The CAI (Club Alpino Italiano; Italian Alpine Club) has a website dedicated to the Monti Lattari area (www.caimontilattari.it), with useful information on various trails. Alternatively, the best printed map is from the cart&guide series (map #3) and available in most local bookshops/newsagents (€5). If you prefer a guided hike, there are a number of reliable local guides, including American Frank Carpegna (www.positanofrankcarpegna.com), a longtime resident here, and Zia Lucy (www.zialucy.it).
The Sentiero degli Dei is not advised for acute vertigo sufferers – if in doubt, take the less exposed upper path (#327a). The trail itself (Bomerano to Nocelle) measures just under 6km one-way, but you’ll add on another 3km to 4km if you continue by foot to Positano at the end. Although sunny days are the norm in spring and summer, it can be cloudy in the dizzy heights but somehow that adds to the drama, with cypresses rising through the mist like dark, shimmering sword blades and shepherds herding their goats through fog-wreathed foliage. Bring a rucksack and plenty of water, and wear proper walking shoes as the going can be rough. You may want to pack swimming gear too and end the walk with a refreshing plunge into the sea.
Walking Tour: Valle delle Ferriere - Sentiero Alto
- Start/Finish Amalfi town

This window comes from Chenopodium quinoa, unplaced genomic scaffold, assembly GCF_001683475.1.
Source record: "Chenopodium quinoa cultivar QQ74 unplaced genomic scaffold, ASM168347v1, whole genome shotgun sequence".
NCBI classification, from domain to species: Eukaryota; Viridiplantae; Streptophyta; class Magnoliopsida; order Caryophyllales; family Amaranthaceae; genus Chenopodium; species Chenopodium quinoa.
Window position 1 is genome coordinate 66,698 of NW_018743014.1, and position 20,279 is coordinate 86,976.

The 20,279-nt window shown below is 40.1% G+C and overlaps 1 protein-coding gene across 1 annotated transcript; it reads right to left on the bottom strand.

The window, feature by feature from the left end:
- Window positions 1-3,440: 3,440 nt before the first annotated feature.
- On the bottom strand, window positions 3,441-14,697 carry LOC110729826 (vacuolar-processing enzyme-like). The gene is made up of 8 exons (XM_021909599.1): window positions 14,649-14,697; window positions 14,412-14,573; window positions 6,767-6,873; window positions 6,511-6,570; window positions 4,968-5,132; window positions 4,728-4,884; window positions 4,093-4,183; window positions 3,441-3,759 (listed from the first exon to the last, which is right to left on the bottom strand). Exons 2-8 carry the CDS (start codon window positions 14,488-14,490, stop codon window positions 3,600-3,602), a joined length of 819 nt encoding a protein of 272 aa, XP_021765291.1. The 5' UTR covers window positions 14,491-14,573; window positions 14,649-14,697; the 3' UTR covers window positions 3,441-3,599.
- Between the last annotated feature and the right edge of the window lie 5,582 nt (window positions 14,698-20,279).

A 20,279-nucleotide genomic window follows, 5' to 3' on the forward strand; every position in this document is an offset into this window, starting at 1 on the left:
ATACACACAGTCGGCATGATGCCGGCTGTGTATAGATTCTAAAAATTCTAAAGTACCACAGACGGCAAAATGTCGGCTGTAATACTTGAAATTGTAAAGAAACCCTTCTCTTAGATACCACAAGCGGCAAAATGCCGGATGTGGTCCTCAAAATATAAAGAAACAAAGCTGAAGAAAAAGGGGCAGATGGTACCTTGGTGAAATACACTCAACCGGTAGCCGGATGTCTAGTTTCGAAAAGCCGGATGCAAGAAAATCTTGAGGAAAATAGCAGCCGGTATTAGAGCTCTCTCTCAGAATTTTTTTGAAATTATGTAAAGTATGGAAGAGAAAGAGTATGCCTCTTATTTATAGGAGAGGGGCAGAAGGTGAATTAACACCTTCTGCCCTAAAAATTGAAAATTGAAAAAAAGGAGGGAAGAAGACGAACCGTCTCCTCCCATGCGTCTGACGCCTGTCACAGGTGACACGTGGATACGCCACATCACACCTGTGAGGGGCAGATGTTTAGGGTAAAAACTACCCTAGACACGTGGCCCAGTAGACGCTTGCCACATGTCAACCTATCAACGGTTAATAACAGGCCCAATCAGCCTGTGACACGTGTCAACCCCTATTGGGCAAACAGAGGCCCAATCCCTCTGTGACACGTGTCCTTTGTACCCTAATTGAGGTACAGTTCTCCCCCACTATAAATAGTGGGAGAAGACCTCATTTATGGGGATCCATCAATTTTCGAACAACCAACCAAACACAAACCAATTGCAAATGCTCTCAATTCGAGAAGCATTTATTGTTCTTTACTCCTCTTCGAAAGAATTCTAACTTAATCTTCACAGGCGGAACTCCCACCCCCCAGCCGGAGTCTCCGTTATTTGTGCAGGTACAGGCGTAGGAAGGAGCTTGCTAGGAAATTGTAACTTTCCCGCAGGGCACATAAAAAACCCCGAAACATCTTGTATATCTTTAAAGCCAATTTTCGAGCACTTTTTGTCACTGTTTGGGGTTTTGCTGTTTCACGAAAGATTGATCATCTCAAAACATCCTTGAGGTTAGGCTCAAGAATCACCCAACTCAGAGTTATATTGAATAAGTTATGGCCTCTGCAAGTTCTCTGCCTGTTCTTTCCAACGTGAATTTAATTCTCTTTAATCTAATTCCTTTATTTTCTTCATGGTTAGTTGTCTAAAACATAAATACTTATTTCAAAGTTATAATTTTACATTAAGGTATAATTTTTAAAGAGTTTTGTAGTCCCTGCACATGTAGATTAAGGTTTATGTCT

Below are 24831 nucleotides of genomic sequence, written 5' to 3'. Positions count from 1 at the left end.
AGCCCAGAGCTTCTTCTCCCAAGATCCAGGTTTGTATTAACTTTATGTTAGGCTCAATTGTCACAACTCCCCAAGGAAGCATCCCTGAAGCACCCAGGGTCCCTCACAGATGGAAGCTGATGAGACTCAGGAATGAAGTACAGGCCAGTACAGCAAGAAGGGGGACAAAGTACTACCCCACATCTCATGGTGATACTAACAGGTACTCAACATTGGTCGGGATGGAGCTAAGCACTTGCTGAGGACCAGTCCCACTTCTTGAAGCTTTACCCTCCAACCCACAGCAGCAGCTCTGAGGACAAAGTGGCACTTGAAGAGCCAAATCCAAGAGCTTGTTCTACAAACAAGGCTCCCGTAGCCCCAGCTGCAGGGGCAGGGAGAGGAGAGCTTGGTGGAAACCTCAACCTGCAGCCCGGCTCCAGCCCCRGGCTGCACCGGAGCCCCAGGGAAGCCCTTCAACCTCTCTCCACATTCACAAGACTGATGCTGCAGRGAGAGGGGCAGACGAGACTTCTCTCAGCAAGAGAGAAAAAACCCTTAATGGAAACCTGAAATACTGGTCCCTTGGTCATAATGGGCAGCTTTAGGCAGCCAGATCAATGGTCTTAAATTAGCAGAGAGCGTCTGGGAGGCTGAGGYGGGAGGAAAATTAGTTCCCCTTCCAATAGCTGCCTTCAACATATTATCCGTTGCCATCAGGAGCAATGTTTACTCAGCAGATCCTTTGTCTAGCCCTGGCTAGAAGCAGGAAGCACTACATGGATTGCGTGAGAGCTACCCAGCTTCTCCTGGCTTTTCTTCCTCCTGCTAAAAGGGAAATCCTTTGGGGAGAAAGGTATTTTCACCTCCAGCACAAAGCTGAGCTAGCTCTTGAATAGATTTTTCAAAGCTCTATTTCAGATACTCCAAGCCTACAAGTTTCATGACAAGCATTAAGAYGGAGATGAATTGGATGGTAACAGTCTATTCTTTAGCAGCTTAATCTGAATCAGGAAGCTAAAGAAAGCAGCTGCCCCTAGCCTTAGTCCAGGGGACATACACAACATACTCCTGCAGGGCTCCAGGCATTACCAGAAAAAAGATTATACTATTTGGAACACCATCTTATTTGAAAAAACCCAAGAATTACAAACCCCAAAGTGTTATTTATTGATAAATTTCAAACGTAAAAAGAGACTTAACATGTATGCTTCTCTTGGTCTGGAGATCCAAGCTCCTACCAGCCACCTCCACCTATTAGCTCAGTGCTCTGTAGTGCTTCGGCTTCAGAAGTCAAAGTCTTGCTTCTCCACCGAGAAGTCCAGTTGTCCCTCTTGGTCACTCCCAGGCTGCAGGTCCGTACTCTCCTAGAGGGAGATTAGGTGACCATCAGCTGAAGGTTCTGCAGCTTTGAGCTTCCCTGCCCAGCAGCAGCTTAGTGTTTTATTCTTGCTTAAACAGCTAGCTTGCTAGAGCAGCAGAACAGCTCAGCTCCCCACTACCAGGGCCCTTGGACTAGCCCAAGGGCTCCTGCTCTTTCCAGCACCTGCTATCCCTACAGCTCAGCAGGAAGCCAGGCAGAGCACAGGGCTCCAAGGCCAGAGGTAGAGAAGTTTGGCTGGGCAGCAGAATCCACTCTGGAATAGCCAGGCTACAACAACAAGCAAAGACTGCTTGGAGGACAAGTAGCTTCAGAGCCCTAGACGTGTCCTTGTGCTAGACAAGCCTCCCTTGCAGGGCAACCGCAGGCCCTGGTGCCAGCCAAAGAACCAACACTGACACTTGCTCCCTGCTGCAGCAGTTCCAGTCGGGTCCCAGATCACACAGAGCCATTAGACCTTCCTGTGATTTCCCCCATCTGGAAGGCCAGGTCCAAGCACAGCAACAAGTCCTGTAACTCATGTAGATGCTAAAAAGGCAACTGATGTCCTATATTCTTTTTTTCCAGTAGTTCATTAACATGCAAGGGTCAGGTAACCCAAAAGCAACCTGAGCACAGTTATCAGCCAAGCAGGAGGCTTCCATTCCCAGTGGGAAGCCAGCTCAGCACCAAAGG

- Distance/Duration 11km; five hours
The Valle delle Ferriere is a subtropical wooded valley behind Amalfi town crossed by the Canneto river and punctuated by several waterfalls. In times of old, it hosted an ironworks (ferriera) and various paper factories (cartiere). Today the factories are mossy ruins and the whole area has been turned into a nature reserve known for its orchids and other endemic flora.
The valley is serviced by two major trails. The longest, the so-called sentiero alto (high path), proceeds in an 11km loop through chestnut forests and craggy hills north of Amalfi town. A shorter route, the sentiero basso (low path) heads directly up-valley from Amalfi’s Museo della Carta.
Whichever route you choose, it’s well worth visiting the Museo della Carta first. The Valle delle Ferriere was a hub of paper-making between the 12th and 19th centuries and the museum still harbours a working paper machine.
The sentiero alta starts in Amalfi Town just south of the Museo della Carta. Take the Via Casamare uphill continuing as it turns into a gravely path studded with multiple steps – thus begins the long climb to the village of Pogerola perched on a crag 252m above. The stairs lead directly into Pogerola’s main square overlooked by the church of Madonna dellle Grazie. From here take the road on the right (standing with your back to the church). After 150m divert right again onto a path (Via Riulo) passing houses and terraced fields before entering a more forested domain. This is the Valle delle Ferriere proper, a nature reserve replete with emerald-green ferns and a refreshing array of waterfalls (some up to 20m high). The trail sets out on the wooded west side of the valley, crosses over the Canneto River at the largest falls and returns on the more open, craggy east side of the valley. After passing through a tunnel high above Amalfi town, the last few kilometres of the walk traverse more domesticated terrain. Lemon groves and terraced garden plots lead down through the villages of Minuta and Pontone from where you can drop back into the crowded medieval streets of Amalfi.